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Robert Redford a triumph in All is Lost

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The film shows us three New York men struggling to fend off their habits. Mark Ruffalo’s character hasn’t masturbated to porn videos in five years and is rewarded with a cake at the therapy group. He can’t bring himself to reveal his story to a woman he’s just met (Gwyneth Paltrow) because after living with an alcoholic she won’t date an addict. “I’m not an alcoholic,” he assures her. Tim Robbins plays his sponsor. He’s strict and encouraging but has troubles at home connecting with a son just out of prison.  Mark is also a sponsor, to a hospital intern (Josh Gad) who likes to rub up against women on the subway and gets fired for an even bigger transgression at work.

 

The film is crowded with plot but only one strand breathes authentic life. Gad takes up with a hairdresser, the only woman in the group, played with spunk and street-smarts by Pink, the singer, under her real name Alecia Moore.  She comes off as real, not like Paltrow, who is smiley nice and then gives her sex-addicted man a lap dance. Contradictions amid the preaching. Good acting all around, though. (International Village) 2 ½  out of 5   

BAD GRANDPA: I was prepared to dislike this one. After all, it’s from the Jackass crowd at MTV and they deal in stunts and often very gross humor. And sure enough body parts and body functions drive some of the laughs here. But there’s more. There’s an actual plot for a change and there’s Spike Jonze among the writers. He’s done a lot of work with the group in the past as well as many music videos and films like Adaptation and Being John Malkovich. That kind of higher-level  but still outré fun shows up here too making this a very funny movie.

 

Chief Jackass Johnny Knoxville, behind transforming makeup, plays the 86-year-old grandpa. His wife dies, he’s happy because he can now be free but his daughter, on her way to jail, leaves his grandson in his care. He wants to dump him on the boy’s father and sets out on a road trip across several states. That gives us a series of episodes as grandpa annoys and outrages, even disgusts, real people filmed with hidden cameras.  We see them in cafes, a shopping mall, a bingo parlor, even a child beauty pageant that outdoes Little Miss Sunshine. It like a wigged-out Candid Camera and even stronger than Borat. But it’s also a remarkably accurate snapshot of the U.S. today. I’ve never seen as many obese people on film before.  Best of all, there’s a warm bond that develops between the old man and his grandson, winningly played by Jackson Nicoll, a child actor who comes across like a real kid. (Scotiabank and many suburban theatres) 3 out of 5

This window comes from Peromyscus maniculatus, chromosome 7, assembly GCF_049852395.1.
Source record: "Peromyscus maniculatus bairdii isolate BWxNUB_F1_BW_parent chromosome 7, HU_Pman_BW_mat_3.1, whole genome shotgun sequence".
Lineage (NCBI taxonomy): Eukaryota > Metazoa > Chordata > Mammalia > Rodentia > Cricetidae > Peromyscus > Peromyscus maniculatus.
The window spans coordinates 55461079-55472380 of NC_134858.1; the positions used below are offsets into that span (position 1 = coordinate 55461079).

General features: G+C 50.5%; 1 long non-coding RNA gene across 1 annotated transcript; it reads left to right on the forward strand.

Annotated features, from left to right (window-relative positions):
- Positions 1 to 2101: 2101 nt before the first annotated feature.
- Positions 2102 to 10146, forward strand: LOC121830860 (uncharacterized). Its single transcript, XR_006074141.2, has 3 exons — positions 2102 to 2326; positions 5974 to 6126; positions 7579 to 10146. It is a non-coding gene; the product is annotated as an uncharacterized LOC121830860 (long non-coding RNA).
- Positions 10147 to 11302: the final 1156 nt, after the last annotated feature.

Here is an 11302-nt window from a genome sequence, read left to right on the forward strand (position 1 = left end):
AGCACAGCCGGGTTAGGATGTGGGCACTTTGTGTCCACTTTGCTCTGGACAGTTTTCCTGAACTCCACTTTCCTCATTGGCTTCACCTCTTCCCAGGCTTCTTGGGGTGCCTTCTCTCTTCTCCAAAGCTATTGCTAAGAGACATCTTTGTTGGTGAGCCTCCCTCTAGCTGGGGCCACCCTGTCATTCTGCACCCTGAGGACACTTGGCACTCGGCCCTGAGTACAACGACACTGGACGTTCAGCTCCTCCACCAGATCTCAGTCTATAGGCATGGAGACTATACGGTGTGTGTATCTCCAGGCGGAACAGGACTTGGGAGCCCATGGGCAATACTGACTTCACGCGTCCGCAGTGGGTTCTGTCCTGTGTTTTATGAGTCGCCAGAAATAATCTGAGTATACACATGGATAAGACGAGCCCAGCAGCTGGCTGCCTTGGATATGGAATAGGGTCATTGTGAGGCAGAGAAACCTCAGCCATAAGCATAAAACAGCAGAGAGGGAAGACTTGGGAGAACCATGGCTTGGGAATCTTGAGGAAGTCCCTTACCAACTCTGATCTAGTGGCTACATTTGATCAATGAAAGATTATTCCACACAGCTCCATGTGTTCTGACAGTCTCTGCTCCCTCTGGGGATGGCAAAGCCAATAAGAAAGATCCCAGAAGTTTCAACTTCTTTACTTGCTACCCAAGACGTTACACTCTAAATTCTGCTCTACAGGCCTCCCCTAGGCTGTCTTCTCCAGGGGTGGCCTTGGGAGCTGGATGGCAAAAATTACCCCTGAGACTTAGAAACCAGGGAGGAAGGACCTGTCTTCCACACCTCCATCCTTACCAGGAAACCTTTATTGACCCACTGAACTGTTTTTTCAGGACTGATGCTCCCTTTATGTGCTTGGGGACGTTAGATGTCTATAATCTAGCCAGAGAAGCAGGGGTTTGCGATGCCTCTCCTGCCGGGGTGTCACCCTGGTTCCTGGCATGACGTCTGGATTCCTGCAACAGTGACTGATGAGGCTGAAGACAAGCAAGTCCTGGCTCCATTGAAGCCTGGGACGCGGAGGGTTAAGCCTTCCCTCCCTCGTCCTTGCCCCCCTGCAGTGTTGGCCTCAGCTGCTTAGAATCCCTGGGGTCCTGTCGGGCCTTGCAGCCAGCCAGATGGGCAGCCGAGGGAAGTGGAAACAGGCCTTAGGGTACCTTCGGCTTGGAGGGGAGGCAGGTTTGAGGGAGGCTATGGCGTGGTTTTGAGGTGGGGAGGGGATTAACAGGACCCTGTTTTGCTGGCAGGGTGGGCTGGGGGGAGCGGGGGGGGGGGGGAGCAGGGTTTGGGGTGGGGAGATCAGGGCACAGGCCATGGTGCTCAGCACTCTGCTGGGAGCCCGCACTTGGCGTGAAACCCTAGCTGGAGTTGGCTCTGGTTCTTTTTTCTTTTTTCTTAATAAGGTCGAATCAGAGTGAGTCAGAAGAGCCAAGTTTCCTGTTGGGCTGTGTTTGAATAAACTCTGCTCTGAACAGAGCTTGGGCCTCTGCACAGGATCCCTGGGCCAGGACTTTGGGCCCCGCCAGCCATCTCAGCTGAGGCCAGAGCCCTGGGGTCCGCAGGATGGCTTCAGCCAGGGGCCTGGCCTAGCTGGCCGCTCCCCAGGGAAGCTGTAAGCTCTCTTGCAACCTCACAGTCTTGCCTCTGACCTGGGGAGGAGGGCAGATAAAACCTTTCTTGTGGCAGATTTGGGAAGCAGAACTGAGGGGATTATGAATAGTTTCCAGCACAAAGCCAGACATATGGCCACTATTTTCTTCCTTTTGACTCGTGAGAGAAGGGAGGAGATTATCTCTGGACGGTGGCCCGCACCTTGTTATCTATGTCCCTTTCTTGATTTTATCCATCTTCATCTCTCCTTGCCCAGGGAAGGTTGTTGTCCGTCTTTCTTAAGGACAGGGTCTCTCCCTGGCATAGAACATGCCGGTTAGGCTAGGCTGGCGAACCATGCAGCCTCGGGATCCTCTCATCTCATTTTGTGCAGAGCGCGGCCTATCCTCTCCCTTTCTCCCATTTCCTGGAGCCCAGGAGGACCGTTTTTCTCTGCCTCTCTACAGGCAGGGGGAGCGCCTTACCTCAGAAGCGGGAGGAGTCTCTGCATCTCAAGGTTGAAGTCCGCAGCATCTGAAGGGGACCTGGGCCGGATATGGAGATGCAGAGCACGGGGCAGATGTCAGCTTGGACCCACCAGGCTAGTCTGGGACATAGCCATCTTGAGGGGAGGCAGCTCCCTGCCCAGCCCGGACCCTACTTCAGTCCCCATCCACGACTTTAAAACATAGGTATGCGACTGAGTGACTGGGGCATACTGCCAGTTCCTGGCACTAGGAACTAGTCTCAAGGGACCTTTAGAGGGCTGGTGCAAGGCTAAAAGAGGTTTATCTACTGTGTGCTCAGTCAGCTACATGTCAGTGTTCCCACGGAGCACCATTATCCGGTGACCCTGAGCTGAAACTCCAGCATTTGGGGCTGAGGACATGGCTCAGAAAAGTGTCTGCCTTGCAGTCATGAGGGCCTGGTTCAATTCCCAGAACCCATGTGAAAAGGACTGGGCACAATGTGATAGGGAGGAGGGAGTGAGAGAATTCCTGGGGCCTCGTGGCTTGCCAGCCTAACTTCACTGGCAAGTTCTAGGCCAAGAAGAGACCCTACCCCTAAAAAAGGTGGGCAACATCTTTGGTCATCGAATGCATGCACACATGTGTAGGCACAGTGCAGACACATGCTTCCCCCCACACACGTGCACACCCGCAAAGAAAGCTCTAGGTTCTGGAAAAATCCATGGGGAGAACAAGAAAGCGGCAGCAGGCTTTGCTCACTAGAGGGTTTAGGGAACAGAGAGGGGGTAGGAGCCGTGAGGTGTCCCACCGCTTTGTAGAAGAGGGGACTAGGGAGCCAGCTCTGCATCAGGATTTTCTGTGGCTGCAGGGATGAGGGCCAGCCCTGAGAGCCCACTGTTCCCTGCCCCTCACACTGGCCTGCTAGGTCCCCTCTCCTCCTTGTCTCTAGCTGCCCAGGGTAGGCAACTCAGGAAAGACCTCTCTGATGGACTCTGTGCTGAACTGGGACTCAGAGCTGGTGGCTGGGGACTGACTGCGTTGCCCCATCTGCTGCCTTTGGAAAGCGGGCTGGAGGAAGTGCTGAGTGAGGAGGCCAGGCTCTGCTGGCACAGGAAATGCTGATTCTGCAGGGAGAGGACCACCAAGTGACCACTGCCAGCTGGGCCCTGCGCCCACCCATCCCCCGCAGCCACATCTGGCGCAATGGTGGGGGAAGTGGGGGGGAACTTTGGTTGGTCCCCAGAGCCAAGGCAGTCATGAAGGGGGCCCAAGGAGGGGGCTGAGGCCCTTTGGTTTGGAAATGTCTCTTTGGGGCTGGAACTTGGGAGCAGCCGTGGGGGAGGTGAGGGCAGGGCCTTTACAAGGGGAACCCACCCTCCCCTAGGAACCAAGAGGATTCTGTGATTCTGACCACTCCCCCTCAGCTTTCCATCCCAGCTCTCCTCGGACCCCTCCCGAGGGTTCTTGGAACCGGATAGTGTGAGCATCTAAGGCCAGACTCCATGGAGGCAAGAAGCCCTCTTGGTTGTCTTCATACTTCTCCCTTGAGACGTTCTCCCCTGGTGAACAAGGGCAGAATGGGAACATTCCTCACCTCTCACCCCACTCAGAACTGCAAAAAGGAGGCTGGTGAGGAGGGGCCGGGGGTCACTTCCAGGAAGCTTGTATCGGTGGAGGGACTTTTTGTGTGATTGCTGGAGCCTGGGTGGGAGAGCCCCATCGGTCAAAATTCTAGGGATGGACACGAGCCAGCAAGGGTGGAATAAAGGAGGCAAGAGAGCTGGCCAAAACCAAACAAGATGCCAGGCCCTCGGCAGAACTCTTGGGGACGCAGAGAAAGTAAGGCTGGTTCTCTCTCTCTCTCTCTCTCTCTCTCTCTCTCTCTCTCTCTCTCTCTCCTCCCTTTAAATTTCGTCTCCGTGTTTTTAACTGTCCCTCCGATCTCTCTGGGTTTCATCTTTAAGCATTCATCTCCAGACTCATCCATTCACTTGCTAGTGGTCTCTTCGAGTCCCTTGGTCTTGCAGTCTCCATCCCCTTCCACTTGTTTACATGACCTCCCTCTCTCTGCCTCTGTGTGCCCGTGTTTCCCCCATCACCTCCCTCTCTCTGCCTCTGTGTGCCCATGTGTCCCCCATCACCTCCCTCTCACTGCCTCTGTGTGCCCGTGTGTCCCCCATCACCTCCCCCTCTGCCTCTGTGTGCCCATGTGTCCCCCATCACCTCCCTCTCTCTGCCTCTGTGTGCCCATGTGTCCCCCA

Two about the movies …

CASTING BY:  When you think that Ronald Reagan was briefly considered to star in Casablanca you realize how important it is to choose the right actors for the movies. These days it’s done by casting directors and their work can make or break a film. They don’t get Oscars because the Directors Guild stands in the way but Martin Scorsese says more than 90% of filmmaking is “the right casting”.

We learn all about that in this lively documentary about one of the pioneers, Marion Dougherty, and several others who she inspired. Also many actors who she found, including Dustin Hoffman for The Graduate, Al Pacino, William Shatner, Robert Duvall. The list goes on and on, originally from her work in New York TV (Warren Beatty, James Dean, etc.) and later in films. There are great clips of early Robert Redford, an embarrassing TV role by John Voight who later pursues Midnight Cowboy and a producer who agonized for 45 years that he didn’t give Marion a credit on that movie. This one celebrates a key craft and the “insight and intuition” of its best people.  (The Cinematheque) 4 out of 5 

On a double bill with …

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